Yet while Representative Green is still in the chair, it is his job to make decisions in Washington on behalf of his Houston area district. And Green’s position on guns, from a progressive perspective, is a mixed bag to say the least. February 16th of this year, Texas Monthly broke that Green used campaign funds he raised to pay $300 for his NRA membership back in 2011, a decision that is somewhat questionable in context of not only his position on guns but also election ethics. FEC rules state that such memberships are allowable, but only if they would not have been purchased outside of political campaigns. In other words, Green’s purchase of a membership inherently is a statement that he only paid for the membership for political purposes. His Texas delegation colleague across the aisle Louis Gohmert gave the organization $1500.
Green has a fairly good overall score from the NRA over the course of his now ending congressional career, as outlined by Politifact in an article from the time period when he fended off a primary challenge from Adrian Garcia in 2016:
1992: rated “A” and endorsed
1994: rated “C,” not endorsed
1996: rated “A+” and endorsed
From 1998-2010: rated “A” and endorsed
2012: rated “A-,” not endorsed
2014: rated “A-,” not endorsed
After 2012, Green claimed he did not want the support of the NRA, stating it had become too aligned with the Republican Party. But they did still give him high marks.
Green is not alone in the Texas Democratic delegation on receiving support from the NRA. Henry Cuellar received $3000 in the 2016 cycle, good for the second most heavily NRA-supported Democratic candidate of that election.
Naturally, Green’s Republican counterparts in the Houston area are positively swimming in NRA blood cash. This cycle, John Culberson has received $5,950 from the NRA. Pete Olson has gotten $3500. Kevin Brady, Brian Babin, and Ted Poe have each received $2000.
Indivisible Houston doesn’t have to worry about the election prospects of any of these candidates. It’s not our job. Our concern is holding them accountable, showing others how to do the same, and pushing them for policies of, by, and for The People. Therefore, we push back against their extremist position on firearms and the corporate cronyism that writes their election checks.
Another example comes in the form of an action we executed last week when we visited the Harris County Commissioners Court. While the court is mostly Republican, it does include a Democratic lawmaker. We were very clear about our concern with the county’s handling of Hurricane Harvey, particularly its failure to prepare as outlined by ProPublica in a damning report issued 24 hours before our testimony during the open comments session. In fact, near the end of comments, we stated clearly that the issue was “above politics” and that it was “time to acknowledge mistakes- hurricane-sized mistakes made by the county”.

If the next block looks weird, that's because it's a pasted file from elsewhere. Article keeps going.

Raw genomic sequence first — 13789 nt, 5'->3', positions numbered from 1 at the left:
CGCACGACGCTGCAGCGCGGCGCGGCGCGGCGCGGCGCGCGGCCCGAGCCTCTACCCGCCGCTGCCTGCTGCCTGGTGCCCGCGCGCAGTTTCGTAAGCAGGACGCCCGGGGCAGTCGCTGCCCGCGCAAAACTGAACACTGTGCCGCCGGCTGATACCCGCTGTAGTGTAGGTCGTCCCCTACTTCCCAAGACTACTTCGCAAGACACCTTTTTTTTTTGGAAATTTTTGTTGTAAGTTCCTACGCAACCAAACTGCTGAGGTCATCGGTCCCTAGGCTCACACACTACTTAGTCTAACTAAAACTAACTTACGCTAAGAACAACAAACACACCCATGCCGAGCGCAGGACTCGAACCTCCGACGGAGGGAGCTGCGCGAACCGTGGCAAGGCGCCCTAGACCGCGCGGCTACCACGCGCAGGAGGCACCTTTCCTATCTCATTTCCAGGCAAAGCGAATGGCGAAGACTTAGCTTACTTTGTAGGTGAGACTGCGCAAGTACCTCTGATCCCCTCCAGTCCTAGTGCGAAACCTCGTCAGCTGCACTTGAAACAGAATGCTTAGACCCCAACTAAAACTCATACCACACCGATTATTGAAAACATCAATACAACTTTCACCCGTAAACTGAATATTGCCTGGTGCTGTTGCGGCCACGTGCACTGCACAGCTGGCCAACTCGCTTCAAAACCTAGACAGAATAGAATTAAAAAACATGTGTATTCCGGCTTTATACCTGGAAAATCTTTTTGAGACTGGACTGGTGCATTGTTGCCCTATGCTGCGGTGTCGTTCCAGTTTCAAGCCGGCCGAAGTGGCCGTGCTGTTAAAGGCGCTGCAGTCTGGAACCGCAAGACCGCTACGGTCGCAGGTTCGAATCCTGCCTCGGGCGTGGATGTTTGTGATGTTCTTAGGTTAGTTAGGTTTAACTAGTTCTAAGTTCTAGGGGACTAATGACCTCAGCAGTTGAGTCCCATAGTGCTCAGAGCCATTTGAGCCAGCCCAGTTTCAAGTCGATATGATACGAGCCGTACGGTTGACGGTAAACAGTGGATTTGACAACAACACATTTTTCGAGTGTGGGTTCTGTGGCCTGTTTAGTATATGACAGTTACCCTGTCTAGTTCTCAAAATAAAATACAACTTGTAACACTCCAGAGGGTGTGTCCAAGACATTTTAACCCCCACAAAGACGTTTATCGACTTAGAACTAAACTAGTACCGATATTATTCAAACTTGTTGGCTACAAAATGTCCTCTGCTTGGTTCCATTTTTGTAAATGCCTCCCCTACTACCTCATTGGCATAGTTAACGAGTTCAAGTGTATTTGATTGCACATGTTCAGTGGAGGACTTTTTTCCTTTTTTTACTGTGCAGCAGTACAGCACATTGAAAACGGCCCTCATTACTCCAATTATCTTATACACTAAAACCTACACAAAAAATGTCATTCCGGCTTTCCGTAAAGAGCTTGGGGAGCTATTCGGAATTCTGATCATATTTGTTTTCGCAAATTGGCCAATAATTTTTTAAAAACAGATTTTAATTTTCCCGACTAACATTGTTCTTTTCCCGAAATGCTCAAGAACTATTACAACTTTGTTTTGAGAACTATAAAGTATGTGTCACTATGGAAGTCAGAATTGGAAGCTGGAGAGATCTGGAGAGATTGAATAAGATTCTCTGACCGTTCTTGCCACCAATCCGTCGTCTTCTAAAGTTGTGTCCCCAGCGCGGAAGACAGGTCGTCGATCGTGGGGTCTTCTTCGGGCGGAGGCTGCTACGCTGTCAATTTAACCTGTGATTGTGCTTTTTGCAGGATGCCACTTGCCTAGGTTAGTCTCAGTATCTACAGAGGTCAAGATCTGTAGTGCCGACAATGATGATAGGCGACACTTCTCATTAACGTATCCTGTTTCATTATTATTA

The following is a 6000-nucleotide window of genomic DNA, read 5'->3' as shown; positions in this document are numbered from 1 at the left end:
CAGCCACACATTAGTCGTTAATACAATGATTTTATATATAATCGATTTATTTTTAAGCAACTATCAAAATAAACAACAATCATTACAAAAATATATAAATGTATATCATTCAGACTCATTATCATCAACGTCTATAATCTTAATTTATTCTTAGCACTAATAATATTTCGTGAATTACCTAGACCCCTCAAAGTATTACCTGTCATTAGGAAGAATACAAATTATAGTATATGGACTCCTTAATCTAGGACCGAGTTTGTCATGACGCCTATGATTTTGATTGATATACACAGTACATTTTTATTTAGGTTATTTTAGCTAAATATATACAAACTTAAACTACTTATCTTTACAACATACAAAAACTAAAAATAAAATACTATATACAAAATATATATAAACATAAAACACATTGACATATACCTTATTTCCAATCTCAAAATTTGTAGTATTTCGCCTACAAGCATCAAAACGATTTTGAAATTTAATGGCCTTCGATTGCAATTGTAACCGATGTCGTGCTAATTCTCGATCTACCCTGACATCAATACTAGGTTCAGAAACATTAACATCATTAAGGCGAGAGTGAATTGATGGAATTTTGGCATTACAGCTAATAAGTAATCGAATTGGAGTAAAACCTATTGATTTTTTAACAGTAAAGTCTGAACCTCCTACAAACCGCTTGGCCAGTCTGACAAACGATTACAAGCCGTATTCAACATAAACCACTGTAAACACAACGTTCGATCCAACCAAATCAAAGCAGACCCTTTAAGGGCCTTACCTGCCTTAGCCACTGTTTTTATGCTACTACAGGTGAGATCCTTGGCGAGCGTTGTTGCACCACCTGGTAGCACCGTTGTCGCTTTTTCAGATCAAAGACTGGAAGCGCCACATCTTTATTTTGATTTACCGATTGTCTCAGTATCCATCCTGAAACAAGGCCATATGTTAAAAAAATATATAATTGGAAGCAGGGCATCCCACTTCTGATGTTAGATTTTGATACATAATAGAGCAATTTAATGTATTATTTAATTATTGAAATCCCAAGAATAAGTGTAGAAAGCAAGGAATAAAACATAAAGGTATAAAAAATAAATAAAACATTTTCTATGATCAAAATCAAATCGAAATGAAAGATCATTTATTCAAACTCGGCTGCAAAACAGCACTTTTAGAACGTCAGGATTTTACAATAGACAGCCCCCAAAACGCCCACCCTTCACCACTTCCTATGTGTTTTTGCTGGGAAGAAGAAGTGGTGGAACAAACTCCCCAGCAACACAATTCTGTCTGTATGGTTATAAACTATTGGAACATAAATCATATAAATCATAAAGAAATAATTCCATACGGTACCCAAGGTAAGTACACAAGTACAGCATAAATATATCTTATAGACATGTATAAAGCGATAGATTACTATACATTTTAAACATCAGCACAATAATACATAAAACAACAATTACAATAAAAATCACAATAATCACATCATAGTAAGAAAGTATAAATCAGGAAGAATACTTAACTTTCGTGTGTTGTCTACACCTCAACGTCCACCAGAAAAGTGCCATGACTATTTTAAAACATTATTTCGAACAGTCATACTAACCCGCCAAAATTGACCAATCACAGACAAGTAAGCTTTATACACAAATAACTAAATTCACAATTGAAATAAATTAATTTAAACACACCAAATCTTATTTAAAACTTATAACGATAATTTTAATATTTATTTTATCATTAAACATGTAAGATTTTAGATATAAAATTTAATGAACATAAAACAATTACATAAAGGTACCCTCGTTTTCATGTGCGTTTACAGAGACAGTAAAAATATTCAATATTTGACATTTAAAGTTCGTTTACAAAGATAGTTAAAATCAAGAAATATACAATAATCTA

There are plenty of other examples and scenarios we could unpack in the Texas Legislature, public boycotts, social justice, and even at the municipal level (as the City of Houston’s policies on homelessness have been abhorrent). In each of the examples you will find the same story: power made mistakes or abused its authority and we leaned against it.
Arms of a major political party cannot act with that sort of agency. They are just what they sound like: arms. They do the bidding of the party. And when they rebel, the party either begins to fray as an organization or someone finds the leadership mantle and reconsolidates its overall bloc position for electoral or legislative purposes. They either force the arms to get back to doing their work, or chop them off. In the end, it has the appearance of something akin to what we’re accustomed to seeing in professional sports: the parties treat themselves as a team, cheering for their own players as they rise and wincing as they fall, demonizing the opposition, and hoping they can come out on top in various “championships” ranging from state special elections all the way up to the presidency.
Activist groups free of party rule, however, do not have the same internal pressure to comply. They fight for what they believe in and keep politicians honest without the shackles of partisanship. As a result, they not only improve the impact the parties themselves have on society as a whole but also improve the world directly by giving people the tools to engage and move the needle on issues they care about.
Indivisible Houston cares fiercely about maintaining that independence regardless of the allegiance of individual members of the Indivisible Houston community. When officials speak to us, it will be to speak to our values or face questions on them.
Our concern is our mission; whether that aligns with a party is up to the parties themselves.